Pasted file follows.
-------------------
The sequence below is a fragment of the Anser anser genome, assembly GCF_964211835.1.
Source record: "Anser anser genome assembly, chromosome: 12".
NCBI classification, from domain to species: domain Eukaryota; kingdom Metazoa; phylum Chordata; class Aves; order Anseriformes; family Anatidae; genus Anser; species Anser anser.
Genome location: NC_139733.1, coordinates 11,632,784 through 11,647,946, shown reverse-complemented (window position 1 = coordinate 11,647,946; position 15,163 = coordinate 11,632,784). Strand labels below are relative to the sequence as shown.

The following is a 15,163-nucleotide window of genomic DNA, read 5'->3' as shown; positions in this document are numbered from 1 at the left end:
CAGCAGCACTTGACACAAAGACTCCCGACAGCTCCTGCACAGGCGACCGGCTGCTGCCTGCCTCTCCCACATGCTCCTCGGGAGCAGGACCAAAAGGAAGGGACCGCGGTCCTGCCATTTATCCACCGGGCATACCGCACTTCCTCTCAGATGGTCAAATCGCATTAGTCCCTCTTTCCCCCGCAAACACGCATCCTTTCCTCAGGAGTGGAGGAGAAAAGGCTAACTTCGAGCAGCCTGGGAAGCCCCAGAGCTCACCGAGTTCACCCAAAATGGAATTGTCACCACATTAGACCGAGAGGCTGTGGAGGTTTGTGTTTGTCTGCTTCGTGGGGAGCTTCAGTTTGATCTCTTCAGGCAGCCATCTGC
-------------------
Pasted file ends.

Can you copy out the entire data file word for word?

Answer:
The sequence below is a fragment of the Anser anser genome, assembly GCF_964211835.1.
Source record: "Anser anser genome assembly, chromosome: 12".
NCBI classification, from domain to species: domain Eukaryota; kingdom Metazoa; phylum Chordata; class Aves; order Anseriformes; family Anatidae; genus Anser; species Anser anser.
Genome location: NC_139733.1, coordinates 11,632,784 through 11,647,946, shown reverse-complemented (window position 1 = coordinate 11,647,946; position 15,163 = coordinate 11,632,784). Strand labels below are relative to the sequence as shown.

The following is a 15,163-nucleotide window of genomic DNA, read 5'->3' as shown; positions in this document are numbered from 1 at the left end:
CAGCAGCACTTGACACAAAGACTCCCGACAGCTCCTGCACAGGCGACCGGCTGCTGCCTGCCTCTCCCACATGCTCCTCGGGAGCAGGACCAAAAGGAAGGGACCGCGGTCCTGCCATTTATCCACCGGGCATACCGCACTTCCTCTCAGATGGTCAAATCGCATTAGTCCCTCTTTCCCCCGCAAACACGCATCCTTTCCTCAGGAGTGGAGGAGAAAAGGCTAACTTCGAGCAGCCTGGGAAGCCCCAGAGCTCACCGAGTTCACCCAAAATGGAATTGTCACCACATTAGACCGAGAGGCTGTGGAGGTTTGTGTTTGTCTGCTTCGTGGGGAGCTTCAGTTTGATCTCTTCAGGCAGCCATCTGC